15. If you wish to advance a proposition that is difficult to prove, put it aside for the moment. Instead, submit for your opponent’s acceptance or rejection some true proposition, as though you wished to draw your proof from it. Should the opponent reject it because he suspects a trick, you can obtain your triumph by showing how absurd the opponent is to reject an obviously true proposition. Should the opponent accept it, you now have reason on your side for the moment. You can either try to prove your original proposition, as in #14, or maintain that your original proposition is proved by what your opponent accepted. For this an extreme degree of impudence is required, but experience shows cases of it succeeding.

    16. When your opponent puts forth a proposition, find it inconsistent with his or her other statements, beliefs, actions or lack of action.
    Example: Should your opponent defend suicide, you may at once exclaim, “Why don’t you hang yourself?” Should the opponent maintain that his city is an unpleasant place to live, you may say, “Why don’t you leave on the first plane?”

    17. If your opponent presses you with a counter-proof, you will often be able to save yourself by advancing some subtle distinction. Try to find a second meaning or an ambiguous sense for your opponent’s idea.

    18. If your opponent has taken up a line of argument that will end in your defeat, you must not allow him to carry it to its conclusion. Interrupt the dispute, break it off altogether, or lead the opponent to a different subject.

    19. Should your opponent expressly challenge you to produce any objection to some definite point in his argument, and you have nothing to say, try to make the argument less specific.
    Example: If you are asked why a particular hypothesis cannot be accepted, you may speak of the fallibility of human knowledge, and give various illustrations of it.

    20. If your opponent has admitted to all or most of your premises, do not ask him or her directly to accept your conclusion. Rather, draw the conclusion yourself as if it too had been admitted.

    21. When your opponent uses an argument that is superficial and you see the falsehood, you can refute it by setting forth its superficial character. But it is better to meet the opponent with a counter-argument that is just as superficial, and so dispose of him. For it is with victory that you are concerned, not with truth.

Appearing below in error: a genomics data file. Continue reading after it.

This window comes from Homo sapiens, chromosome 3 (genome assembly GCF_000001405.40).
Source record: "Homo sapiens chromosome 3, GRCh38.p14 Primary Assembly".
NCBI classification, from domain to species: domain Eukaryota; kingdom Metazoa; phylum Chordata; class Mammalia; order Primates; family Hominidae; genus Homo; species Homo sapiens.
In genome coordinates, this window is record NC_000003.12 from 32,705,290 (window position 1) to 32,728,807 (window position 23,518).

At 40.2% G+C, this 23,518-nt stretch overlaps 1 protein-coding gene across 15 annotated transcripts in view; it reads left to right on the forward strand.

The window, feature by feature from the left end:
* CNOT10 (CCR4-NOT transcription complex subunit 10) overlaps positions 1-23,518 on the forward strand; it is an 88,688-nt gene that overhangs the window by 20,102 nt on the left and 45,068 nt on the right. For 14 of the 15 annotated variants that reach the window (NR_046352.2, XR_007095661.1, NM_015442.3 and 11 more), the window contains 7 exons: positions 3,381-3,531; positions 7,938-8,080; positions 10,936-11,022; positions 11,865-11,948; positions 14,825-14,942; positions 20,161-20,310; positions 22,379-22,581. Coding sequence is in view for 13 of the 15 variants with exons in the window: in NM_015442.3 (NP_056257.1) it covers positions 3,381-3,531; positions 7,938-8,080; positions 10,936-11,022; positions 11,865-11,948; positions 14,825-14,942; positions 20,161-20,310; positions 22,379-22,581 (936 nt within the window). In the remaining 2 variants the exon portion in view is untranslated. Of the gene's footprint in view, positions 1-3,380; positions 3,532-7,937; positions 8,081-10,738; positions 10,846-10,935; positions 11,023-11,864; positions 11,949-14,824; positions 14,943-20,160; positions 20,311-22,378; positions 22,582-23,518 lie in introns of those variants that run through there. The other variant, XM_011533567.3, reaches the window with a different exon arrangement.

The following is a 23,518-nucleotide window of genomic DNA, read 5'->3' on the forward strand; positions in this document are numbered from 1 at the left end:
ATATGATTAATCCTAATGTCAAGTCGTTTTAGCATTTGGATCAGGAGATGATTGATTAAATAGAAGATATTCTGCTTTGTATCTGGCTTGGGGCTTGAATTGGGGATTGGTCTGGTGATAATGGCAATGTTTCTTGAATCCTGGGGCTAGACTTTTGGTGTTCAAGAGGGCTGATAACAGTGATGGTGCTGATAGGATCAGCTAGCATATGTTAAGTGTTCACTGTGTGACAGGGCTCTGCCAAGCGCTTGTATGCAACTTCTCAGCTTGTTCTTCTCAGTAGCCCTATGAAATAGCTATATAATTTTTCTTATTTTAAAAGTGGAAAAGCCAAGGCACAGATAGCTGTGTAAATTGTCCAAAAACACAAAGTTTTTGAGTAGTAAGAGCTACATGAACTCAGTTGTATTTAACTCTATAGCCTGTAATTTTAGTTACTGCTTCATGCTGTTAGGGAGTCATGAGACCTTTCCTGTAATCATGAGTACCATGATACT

Example: If the opponent appeals to prejudice or emotion, or attacks you personally, return the attack in the same manner.

    22. If your opponent asks you to admit something from which the point in dispute will immediately follow, you must refuse to do so, declaring that it begs the question. [The technical use of 'begs the question', modus ponens]

    23. Contradiction and contention irritate a person into exaggerating his statements. By contradicting your opponent you may drive him into extending the statement beyond its natural limit. When you then contradict the exaggerated form of it, you look as though you had refuted the original statement. Contrarily, if your opponent tries to extend your own statement further than you intended, redefine your statement’s limits and say, “That is what I said, no more.”

    24. State a false syllogism. Your opponent makes a proposition, and by false inference and distortion of his ideas you force from the proposition other propositions that are not intended and that appear absurd. It then appears that your opponent’s proposition gave rise to these inconsistencies, and so it appears to be indirectly refuted.

    25. If your opponent is making a generalization, find an instance to the contrary. Only one valid contradiction is needed to overthrow the opponent’s proposition.
    Example: “All ruminants are horned,” is a generalization that may be upset by the single instance of the camel.

    26. A brilliant move is to turn the tables and use your opponent’s arguments against himself.
    Example: Your opponent declares, “So and so is a child, you must make an allowance for him.” You retort, “Just because he is a child, I must correct him; otherwise he will persist in his bad habits.”

    27. Should your opponent surprise you by becoming particularly angry at an argument, you must urge it with all the more zeal. No only will this make your opponent angry, but it will appear that you have put your finger on the weak side of his case, and your opponent is more open to attack on this point than you expected.